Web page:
On earlier records I would help him make word choices. We would go over lyrics together and I would help him find more abstract ways of saying things. Lyrics usually come at the end after we have put the music together. Joey is the main songwriter. He has a million ideas all the time. I think he enjoys working with other people to get perspective. I happen to be one of those people.

I do write songs and present the ideas to him, and on occasion, he will develop them more and they become songs for the record, or for our tour-only CDs. I wrote a solo record a decade ago called Ragland. It’s instrumental, only three instruments: drums, vibes and piano. I had been working on another solo record when it turned into a collaboration with Naim Amor. It’s called The Western Suite and Siesta Songs and is going to be released on the LM Duplication label.

How do you form such precise observations of nature and inner insights that can shine through in your music? Do you write inside or outside?

I think we are writing all the time. It never lets up. Once you write your first song, you are always thinking about the next. Inside, outside, in bed, walking around, in museums, reading, movies, books and conversations, eavesdropping; all of it is part of songwriting. Heartbreaks, children, even pets. It’s all there. Just looking at the scenery as the miles drive by. It’s so important to daydream.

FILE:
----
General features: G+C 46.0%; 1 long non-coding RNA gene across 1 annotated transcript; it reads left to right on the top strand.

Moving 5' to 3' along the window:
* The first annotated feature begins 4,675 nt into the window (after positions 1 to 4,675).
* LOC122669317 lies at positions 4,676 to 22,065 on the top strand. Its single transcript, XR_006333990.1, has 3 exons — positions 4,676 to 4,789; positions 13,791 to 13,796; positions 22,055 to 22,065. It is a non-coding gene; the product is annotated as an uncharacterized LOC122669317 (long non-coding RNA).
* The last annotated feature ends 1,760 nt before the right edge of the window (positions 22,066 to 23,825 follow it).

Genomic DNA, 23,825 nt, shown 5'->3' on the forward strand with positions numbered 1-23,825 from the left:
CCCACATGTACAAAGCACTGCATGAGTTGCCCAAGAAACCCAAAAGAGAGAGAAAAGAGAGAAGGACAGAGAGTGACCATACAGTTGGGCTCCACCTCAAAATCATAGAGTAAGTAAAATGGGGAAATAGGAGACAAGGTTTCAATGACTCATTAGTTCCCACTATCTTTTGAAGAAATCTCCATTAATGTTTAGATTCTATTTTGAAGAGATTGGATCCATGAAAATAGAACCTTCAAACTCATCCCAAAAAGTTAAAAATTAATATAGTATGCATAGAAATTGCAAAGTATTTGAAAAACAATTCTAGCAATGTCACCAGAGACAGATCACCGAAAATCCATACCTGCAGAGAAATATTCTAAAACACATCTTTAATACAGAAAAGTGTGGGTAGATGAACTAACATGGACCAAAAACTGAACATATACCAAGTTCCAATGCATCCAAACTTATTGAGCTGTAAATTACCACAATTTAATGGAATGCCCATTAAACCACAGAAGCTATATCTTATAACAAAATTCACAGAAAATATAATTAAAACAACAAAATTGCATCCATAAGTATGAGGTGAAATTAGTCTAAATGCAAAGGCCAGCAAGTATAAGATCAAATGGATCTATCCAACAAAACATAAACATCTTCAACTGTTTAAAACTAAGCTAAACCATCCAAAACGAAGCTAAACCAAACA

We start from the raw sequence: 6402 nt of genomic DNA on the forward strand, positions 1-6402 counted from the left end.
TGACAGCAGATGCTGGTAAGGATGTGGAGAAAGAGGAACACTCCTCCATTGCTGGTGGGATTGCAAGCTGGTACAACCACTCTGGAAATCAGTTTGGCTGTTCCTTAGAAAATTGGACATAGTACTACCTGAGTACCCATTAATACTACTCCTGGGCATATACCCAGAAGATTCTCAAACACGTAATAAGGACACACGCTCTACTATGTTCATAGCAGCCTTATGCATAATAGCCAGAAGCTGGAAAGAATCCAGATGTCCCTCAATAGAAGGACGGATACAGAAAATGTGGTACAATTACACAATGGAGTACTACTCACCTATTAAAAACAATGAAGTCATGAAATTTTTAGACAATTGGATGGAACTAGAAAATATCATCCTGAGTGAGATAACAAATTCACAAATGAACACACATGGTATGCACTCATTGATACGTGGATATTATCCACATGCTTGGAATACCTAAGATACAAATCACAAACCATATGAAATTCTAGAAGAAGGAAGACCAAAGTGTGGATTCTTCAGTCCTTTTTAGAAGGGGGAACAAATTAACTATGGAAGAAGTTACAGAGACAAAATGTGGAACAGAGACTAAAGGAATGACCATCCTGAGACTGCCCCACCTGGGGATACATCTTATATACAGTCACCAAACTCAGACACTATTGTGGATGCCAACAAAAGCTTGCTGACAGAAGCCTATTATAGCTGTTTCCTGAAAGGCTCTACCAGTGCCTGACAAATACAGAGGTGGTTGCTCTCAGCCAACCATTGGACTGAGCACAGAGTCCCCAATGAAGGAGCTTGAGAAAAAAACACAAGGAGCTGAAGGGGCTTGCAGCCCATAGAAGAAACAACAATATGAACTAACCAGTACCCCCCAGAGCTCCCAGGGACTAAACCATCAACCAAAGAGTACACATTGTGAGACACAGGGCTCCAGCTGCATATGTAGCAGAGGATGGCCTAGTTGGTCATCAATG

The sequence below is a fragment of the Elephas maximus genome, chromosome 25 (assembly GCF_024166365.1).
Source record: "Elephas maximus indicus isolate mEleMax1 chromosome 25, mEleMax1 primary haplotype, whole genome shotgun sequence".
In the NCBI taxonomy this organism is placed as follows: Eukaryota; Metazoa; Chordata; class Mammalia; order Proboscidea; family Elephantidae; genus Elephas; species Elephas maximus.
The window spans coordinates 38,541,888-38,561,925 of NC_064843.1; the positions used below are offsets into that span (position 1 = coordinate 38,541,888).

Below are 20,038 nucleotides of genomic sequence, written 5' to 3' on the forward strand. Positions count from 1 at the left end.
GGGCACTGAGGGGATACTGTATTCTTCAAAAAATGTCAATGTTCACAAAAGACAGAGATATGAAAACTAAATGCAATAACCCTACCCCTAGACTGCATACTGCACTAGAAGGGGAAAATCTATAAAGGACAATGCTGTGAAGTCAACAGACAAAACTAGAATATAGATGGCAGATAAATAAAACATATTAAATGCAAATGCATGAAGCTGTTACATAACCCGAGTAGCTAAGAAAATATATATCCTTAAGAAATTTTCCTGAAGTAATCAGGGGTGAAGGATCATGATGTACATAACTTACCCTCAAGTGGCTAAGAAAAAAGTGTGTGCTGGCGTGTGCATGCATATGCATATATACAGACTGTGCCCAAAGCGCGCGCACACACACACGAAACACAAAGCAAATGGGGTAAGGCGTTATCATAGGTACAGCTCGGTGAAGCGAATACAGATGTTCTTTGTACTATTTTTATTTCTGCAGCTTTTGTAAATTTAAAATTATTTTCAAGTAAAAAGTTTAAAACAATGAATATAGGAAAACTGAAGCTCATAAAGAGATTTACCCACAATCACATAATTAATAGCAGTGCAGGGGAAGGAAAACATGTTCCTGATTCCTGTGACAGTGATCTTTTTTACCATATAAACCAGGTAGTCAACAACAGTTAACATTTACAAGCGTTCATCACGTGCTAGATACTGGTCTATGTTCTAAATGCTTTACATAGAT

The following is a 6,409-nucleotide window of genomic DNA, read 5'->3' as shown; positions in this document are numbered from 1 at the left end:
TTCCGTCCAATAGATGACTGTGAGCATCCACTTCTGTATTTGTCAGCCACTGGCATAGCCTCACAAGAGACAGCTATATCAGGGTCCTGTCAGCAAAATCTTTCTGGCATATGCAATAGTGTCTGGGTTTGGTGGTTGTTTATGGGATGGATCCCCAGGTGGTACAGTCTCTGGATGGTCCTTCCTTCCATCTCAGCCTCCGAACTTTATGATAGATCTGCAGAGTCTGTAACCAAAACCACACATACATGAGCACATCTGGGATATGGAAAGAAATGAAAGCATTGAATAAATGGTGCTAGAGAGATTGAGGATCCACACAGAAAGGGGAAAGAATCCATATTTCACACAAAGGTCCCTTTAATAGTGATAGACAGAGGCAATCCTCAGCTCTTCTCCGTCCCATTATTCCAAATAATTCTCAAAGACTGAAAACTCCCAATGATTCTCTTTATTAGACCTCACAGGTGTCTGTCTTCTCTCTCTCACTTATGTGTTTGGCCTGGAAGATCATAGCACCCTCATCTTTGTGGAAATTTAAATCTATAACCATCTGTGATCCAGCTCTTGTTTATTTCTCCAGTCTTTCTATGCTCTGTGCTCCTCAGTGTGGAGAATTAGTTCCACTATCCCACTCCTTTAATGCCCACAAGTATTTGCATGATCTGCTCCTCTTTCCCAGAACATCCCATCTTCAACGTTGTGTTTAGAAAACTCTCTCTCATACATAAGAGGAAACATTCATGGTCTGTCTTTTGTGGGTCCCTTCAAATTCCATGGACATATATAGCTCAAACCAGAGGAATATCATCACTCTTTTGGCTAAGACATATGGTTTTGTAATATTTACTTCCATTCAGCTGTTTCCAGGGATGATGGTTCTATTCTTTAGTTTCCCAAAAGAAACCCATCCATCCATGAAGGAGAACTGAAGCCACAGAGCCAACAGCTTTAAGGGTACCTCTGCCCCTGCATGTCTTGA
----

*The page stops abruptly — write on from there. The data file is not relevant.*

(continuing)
Australian Aboriginal people have a concept of ‘Country’, not like ‘country music’, ‘country & western’ or Australia being ‘a country’. It’s a totally different concept that encompasses the land, flora, fauna, water, sky, people and spirituality all integrally linked to their Country. How might you describe this notion of belonging to your own Country?

I have been thinking about this a lot. I once was a very religious person, put a lot of faith in God and spirituality. I feel very different about that now. I feel more connected to the earth and its natural state. I feel that is where I am from, and that is where I will return. My spirituality finds itself more on a molecular level. Indigenous peoples have their beliefs seemingly much more connected to the earth.

I love the book Caleb’s Crossing (Geraldine Brooks), about the native American boy who meets a missionary’s daughter and they describe to each other their beliefs in God.

A sense of belonging to the earth and the human tribe becomes so much more open to me, taking any notion of religion out of the equation, or nationality or borders.

Another good book that touches on that for me is The Grapes of Wrath (John Steinbeck). Humans lose touch with the earth getting wrapped up in their creations, their walls, their beliefs, etc.

How do those ties to the land influence your sound and songwriting?

I think where you are conceived, where you are born, the bloodlines, they all make up who you are. Any culture is a learned culture. When someone says, ‘It’s in your blood’, there is something else going on there, something not learned, something more instinctual. You are feeling something for a reason… it’s not learned. It has to do with where you were born, where your cells came together to form you, your blood. Yes, you have license to write about your country, but you can write about what you learn too. What compels you to write about is there for a reason. What you choose to write about is in your blood. What you may reject or not want to write about is in your blood too. I think cells influence our thinking.